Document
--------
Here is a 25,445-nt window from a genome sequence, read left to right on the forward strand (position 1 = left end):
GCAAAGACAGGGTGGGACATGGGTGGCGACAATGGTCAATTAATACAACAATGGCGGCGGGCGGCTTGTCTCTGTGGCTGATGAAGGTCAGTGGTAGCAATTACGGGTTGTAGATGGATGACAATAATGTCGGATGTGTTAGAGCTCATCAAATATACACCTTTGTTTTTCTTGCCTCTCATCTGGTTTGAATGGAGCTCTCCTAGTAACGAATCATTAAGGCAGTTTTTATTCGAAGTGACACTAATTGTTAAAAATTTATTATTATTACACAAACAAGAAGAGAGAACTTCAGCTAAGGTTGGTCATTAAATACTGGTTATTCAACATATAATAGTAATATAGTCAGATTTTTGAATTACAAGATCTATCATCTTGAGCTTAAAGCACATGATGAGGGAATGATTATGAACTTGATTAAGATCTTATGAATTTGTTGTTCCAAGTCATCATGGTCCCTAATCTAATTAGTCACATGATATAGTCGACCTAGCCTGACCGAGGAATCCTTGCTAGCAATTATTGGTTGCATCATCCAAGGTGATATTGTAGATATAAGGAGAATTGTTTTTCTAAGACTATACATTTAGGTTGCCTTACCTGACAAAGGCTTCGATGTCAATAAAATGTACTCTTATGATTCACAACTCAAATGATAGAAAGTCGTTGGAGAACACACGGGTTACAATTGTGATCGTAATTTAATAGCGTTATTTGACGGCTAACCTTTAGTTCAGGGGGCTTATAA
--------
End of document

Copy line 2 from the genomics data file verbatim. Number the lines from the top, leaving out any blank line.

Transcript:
GCAAAGACAGGGTGGGACATGGGTGGCGACAATGGTCAATTAATACAACAATGGCGGCGGGCGGCTTGTCTCTGTGGCTGATGAAGGTCAGTGGTAGCAATTACGGGTTGTAGATGGATGACAATAATGTCGGATGTGTTAGAGCTCATCAAATATACACCTTTGTTTTTCTTGCCTCTCATCTGGTTTGAATGGAGCTCTCCTAGTAACGAATCATTAAGGCAGTTTTTATTCGAAGTGACACTAATTGTTAAAAATTTATTATTATTACACAAACAAGAAGAGAGAACTTCAGCTAAGGTTGGTCATTAAATACTGGTTATTCAACATATAATAGTAATATAGTCAGATTTTTGAATTACAAGATCTATCATCTTGAGCTTAAAGCACATGATGAGGGAATGATTATGAACTTGATTAAGATCTTATGAATTTGTTGTTCCAAGTCATCATGGTCCCTAATCTAATTAGTCACATGATATAGTCGACCTAGCCTGACCGAGGAATCCTTGCTAGCAATTATTGGTTGCATCATCCAAGGTGATATTGTAGATATAAGGAGAATTGTTTTTCTAAGACTATACATTTAGGTTGCCTTACCTGACAAAGGCTTCGATGTCAATAAAATGTACTCTTATGATTCACAACTCAAATGATAGAAAGTCGTTGGAGAACACACGGGTTACAATTGTGATCGTAATTTAATAGCGTTATTTGACGGCTAACCTTTAGTTCAGGGGGCTTATAA